Barney Frank Says Goodbye

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Kelvin Ma / Bloomberg / Getty Images

Rep. Barney Frank, a Democrat from Massachusetts, speaks at a news conference at city hall in Newton, Massachusetts, Nov. 28, 2011.

There has never been much debate that Barney Frank is one of the smartest members of Congress. In another era his wit would’ve made him a daunting court philosopher who could’ve put Machiavelli to shame, or a sharp-tongued jester. Washington social rags have consistently named him one of the “funniest,” “wittiest” or “smartest” members of Congress over the years. He is one of the few congressmen I’ve seen reduce reporters to tears, mocking stupid questions in scrums or press conferences, or tersely turning a cold shoulder to queries he simply didn’t want to answer. From his rumpled appearance to his refusal to peel his eyes off his blackberry whilst on national TV, Frank made it clear that there were some things worth his time and other things – most things – about which he couldn’t care less.

The Democrat, who announced his retirement on Monday after 16 terms representing Massachusetts’ fourth district, will be remembered in history books for other reasons. In 1987 he became the first gay member of Congress to willingly come out. He did so after closeted bisexual Republican Rep. Stewart McKinney’s death prompted “an unfortunate debate about ‘Was he or wasn’t he? Didn’t he or did he?’ I said to myself, I don’t want that to happen to me,” Frank said at the time. His coming out had no impact on his popularity. Nor did a scandal involving a male escort he took into his home only to kick out when he found out the man was still engaging in escort activities from Frank’s house. That episode earned him a reprimand from the House, though Rep. Larry Craig’s attempts to expel Frank fell short. (Frank would later accuse Craig, who went on to become a Republican Senator from Idaho, of hypocrisy when Craig pleaded guilty to disorderly conduct in 2007 after he solicited an undercover male cop for sex at a Minneapolis airport.) As for legislative achievements, and his own most prized legacy, the thing Frank will most be remembered for is the financial regulation bill that he pushed through as chairman of the House Financial Services Committee and which bears his name.

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Much like former Connecticut Senator Chris Dodd, the bill’s co-author who chose not to run again in 2010, Frank is a victim of his own success. The bank bailout and healthcare reform hung heavily around his neck, the controversial financial regulation bill has become a top repeal target for Republicans and in 2010, Frank faced his first tough reelection campaign since his arrival to the House in 1980. He won reelection with 54% of the vote, after loaning his own campaign $200,000 in the last month, and would’ve surely been a GOP target in 2012 after redistricting weakened his South Coast redoubt. But in his official announcement on Monday, Frank said any prospective challenge had little to do with his decision. “2010 was the worst year for Democrats that anyone can remember,” he told a crowd of supporters in his home district. “It’s one of these things that having gone through that that you’d ever face anything again remotely in that way.”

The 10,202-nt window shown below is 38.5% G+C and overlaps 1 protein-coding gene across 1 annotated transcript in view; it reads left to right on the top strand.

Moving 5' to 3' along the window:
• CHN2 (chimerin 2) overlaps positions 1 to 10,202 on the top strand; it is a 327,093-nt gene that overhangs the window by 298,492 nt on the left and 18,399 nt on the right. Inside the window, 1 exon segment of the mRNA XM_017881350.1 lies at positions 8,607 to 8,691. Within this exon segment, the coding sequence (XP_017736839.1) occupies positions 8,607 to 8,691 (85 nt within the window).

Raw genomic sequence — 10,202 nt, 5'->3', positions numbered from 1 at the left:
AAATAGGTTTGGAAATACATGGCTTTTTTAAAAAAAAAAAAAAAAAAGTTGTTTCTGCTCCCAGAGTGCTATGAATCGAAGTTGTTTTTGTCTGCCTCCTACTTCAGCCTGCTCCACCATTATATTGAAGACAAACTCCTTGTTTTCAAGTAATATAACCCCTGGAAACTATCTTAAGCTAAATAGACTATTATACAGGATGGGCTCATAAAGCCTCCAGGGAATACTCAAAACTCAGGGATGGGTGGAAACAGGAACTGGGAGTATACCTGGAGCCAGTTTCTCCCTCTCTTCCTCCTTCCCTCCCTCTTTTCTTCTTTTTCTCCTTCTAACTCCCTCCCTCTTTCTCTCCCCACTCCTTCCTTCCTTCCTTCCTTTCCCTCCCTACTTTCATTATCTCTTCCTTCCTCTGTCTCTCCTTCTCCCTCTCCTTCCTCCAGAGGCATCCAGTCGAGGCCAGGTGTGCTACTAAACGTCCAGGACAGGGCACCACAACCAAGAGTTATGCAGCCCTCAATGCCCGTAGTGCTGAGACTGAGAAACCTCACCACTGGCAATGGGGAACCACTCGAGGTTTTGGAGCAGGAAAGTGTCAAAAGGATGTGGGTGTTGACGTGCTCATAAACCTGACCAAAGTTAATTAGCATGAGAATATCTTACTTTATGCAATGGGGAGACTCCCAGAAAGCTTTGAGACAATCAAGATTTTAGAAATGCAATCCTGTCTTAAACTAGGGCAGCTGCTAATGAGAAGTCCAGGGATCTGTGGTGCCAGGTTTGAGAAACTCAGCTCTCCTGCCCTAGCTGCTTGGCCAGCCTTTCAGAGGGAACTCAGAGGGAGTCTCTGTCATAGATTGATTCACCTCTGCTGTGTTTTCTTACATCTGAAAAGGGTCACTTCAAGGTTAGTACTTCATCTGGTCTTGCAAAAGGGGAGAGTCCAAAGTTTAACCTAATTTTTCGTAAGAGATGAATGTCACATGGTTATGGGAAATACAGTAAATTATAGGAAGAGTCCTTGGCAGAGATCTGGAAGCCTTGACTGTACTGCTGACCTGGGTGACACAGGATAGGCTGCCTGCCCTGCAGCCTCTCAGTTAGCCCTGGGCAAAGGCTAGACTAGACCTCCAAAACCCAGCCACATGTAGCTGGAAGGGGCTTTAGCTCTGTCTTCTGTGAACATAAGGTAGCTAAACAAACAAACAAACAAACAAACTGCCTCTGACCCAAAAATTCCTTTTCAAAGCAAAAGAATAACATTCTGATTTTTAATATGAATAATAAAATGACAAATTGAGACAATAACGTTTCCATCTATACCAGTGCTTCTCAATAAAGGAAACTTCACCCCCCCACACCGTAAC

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“For reasons not entirely clear to me, there are people who are not so fond of me and some of them have a lot of money,” Frank continued. “That means I’d have to spend a lot of time raising money and it’s not fun… some $2 million… and that cuts in to time I’d rather spend fighting to cut the military.”

After more than 30 years, Washington has finally gotten to him – particularly this Tea Party class, which he says has done nothing but induce partisan gridlock. “There are people who object to cooperation in principal because they don’t see the need for it,” Frank lamented, “because they believe their side is in the absolute majority. That’s not how Congress works.”

What’s next for Frank? He says he’ll give up his D.C. apartment and split his time between his home in Newton, Massachusetts, and his partner’s home in Maine. As for work, he insisted he won’t go the way of Dodd, who became Hollywood’s top lobbyist shortly after leaving office, and suggested he’d rather write or return to Harvard, where he once taught as a graduate student. Regardless of what he does, nothing seems liable to smooth Frank’s famously sharp edges. “One of advantage for me of not running for office is the notion that I don’t have to be nice to people I don’t like,” he said Monday. “Now some of you may not believe this, but I’ve been trying.”

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